And although that article doesn't say anything about removing the leader the first year, I'd seriously consider it. Although there were low buds on the trees I had, when the top grew unfettered it only took about one season for them to weaken considerably.
 
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I am apparently blocked from bidding on kaede auctions. Not so good for business

I did not bid on these. I contacted Matt and he made me a very good price. As I said, he even went out of his way this year to contact me.
 
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Matt just emailed me that for anyone who orders from him and mentions that they saw it from me, he would DOUBLE their order! Whew! Go for it guys!
 

mcpesq817

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I've bought seedlings for the "grow and style method" from Matt Ouwinga in the past and have been very happy as well. Healthy seedlings and he is a pleasure to deal with.
 

cquinn

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Take your time. Ten years to finished bonsai is what he has achieved after possibly 40 year growing bonsai. There are techniques to know and tricks to follow. I did that experiment which was going quite well until we had to uproot and move just an hour away, then I took a job travelling and well...that's life.

A couple of hints: Use 3mm aluminum wire to wire bends in the trunk, it will be far easier to remove and be more effective in affecting trunk size. If you get enough seedlings, experiment with leaving wire in a couple to see what you get. Also, make sure the wire is coiled all the way to the nebari, since if you don't, the tree will produce dramatic reverse taper. Something has to produce swelling at the base.

And although that article doesn't say anything about removing the leader the first year, I'd seriously consider it. Although there were low buds on the trees I had, when the top grew unfettered it only took about one season for them to weaken considerably.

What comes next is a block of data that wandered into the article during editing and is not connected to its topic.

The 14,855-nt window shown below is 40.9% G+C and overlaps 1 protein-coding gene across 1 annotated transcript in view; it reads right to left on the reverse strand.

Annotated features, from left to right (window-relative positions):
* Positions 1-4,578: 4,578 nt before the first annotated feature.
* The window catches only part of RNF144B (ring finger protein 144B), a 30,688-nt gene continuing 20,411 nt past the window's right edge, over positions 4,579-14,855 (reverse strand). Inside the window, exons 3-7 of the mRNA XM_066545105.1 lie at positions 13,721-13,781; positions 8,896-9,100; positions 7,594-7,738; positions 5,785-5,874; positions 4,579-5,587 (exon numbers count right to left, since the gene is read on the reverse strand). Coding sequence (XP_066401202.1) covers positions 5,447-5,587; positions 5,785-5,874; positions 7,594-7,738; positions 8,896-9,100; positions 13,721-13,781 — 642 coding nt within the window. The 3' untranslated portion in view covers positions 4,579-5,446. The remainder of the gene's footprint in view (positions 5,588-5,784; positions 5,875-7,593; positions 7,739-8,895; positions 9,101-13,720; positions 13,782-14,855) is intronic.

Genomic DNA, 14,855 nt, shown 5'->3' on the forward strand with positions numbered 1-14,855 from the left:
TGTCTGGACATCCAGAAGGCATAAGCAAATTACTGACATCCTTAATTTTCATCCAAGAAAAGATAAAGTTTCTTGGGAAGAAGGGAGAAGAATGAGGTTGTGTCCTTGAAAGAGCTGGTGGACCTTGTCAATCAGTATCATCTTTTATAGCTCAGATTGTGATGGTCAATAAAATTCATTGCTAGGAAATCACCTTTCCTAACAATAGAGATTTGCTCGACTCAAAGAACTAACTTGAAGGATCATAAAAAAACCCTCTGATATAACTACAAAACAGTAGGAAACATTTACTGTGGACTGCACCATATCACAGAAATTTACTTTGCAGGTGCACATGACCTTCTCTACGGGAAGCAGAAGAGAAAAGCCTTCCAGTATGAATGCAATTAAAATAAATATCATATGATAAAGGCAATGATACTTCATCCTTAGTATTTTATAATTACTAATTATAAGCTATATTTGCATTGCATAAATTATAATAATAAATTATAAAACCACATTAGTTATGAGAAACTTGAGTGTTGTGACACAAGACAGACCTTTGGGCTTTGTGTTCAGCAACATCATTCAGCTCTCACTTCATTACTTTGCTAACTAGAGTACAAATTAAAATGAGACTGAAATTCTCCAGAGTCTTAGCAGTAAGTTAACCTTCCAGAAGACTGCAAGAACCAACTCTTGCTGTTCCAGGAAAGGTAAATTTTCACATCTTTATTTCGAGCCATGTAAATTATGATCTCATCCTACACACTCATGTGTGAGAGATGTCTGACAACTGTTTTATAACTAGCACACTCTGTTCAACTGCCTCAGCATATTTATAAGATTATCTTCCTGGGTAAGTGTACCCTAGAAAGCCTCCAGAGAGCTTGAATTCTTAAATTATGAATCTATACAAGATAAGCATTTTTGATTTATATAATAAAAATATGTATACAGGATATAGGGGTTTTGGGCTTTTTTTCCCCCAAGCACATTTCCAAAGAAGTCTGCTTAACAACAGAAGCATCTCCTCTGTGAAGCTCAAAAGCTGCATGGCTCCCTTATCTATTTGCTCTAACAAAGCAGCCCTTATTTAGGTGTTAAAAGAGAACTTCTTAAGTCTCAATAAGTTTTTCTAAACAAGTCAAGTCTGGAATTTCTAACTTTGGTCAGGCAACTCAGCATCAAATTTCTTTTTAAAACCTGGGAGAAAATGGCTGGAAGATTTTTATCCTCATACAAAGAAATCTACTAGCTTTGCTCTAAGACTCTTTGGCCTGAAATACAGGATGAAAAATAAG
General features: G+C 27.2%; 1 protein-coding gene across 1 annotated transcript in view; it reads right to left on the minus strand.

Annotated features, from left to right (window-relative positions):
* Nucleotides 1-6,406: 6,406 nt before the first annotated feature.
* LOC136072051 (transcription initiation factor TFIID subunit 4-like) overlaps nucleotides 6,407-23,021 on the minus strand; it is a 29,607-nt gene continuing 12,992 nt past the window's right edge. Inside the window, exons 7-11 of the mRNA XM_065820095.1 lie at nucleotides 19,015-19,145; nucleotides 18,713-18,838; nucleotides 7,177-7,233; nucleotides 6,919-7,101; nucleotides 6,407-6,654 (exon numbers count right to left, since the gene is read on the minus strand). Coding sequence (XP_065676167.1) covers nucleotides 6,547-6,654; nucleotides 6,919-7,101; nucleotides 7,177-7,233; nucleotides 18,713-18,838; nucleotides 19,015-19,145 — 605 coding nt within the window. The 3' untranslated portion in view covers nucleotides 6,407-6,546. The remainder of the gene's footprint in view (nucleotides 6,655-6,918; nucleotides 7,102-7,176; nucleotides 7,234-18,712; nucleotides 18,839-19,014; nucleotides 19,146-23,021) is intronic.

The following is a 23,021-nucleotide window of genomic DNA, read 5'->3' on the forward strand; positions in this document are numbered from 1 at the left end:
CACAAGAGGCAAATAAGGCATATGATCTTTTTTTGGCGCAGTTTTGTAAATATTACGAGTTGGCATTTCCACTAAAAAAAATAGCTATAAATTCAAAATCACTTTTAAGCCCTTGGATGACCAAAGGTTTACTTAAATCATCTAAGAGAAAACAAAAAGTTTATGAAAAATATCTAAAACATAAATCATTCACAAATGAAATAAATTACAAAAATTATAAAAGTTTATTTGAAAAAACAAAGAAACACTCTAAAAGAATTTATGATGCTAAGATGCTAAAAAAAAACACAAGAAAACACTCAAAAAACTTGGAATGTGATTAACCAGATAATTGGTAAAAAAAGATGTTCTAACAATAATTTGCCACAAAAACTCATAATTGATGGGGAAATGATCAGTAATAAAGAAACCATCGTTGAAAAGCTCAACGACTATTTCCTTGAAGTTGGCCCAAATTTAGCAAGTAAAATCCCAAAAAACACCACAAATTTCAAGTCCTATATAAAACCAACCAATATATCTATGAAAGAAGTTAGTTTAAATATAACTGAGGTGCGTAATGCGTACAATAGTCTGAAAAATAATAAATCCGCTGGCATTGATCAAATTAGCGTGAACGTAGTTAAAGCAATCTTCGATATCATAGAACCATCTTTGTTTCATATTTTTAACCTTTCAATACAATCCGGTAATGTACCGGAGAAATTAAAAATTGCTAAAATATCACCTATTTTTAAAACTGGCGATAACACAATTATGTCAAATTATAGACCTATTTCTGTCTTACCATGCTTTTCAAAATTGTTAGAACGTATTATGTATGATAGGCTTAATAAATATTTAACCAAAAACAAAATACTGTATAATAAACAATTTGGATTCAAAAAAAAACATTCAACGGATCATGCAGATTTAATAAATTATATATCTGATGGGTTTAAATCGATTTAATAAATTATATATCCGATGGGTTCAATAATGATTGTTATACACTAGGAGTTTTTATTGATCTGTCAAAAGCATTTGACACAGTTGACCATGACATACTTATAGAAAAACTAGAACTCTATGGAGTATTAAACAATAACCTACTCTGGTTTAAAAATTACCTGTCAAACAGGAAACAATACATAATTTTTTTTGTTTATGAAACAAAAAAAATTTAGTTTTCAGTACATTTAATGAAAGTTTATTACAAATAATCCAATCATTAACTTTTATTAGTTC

Thanks for the advice it will come in handy for sure!
 

Attila Soos

Omono
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What kind of trunk do you get in 15 years? Thats a long time for a trident.

Funny you ask. It's a long and complicated story, but I'll try to explain it just for you.:)

The trunks that I have from this batch range from 1.5 inch diameter to almost 7 inches, and anything in between.
The reason for this incredible discrepancy in growth rate is that I planted these seedlings in the ground when I lived in Vancouver, Canada. A year later I had to leave the country (secretly, in the middle of the night :) ) and quickly settled in California (for those who wonder why, it's nothing interesting, just a drug deal gone bust).

For the next 6 years, these trees were not watered by anybody, but they survived, on the brink of extinction. They were naturally stunted.
When I went back 6 years later to dig them out and take them over the border, they were alive, but I saw barely any increase in size. I couldn't believe it: six years in the ground, and barely any growth. But I was glad that they were alive. On the other hand, I was heartbroken that my pride, a 200 year old naturally stunted sitka spruce was dug out and stolen. I still can't get over it today.

I dug them out, bare-rooted them, and individually wrapped them in wet perlite, in a Vancouver hotel room. It was March, still winter in Vancouver. I had about 150 trees to pack, so the hotel room looked like a pig stye. Neither UPS nor FedEx were willing to take my trees, so I mailed them with Canada Post air-mail. Two days later they were at the US DA warehouse close to the Los Angeles airport, and I picked them up after inspection. Interestingly, half of the boxes came directly to my house and were never inspected by USDA. From winter in Vancouver, to tropical heat in Los Angeles, in just two days. But they all survived, except the hemlocks and larches.

From then on, some of them went back into the ground and today they have large trunks, others were planted in small pots, to keep their small size. I don't want uniform trunks, but prefer to have all the sizes possible, just in case I decide to do some group plantings or landscapes.

Anyway, these litte trees and I share a long and twisted history, I am glad that I never gave up on them. In spite of the exact same age, today I have all shapes and sizes to work with. Tridents all very versatile, you can create anything out of them.

This is my story and I am sticking to it...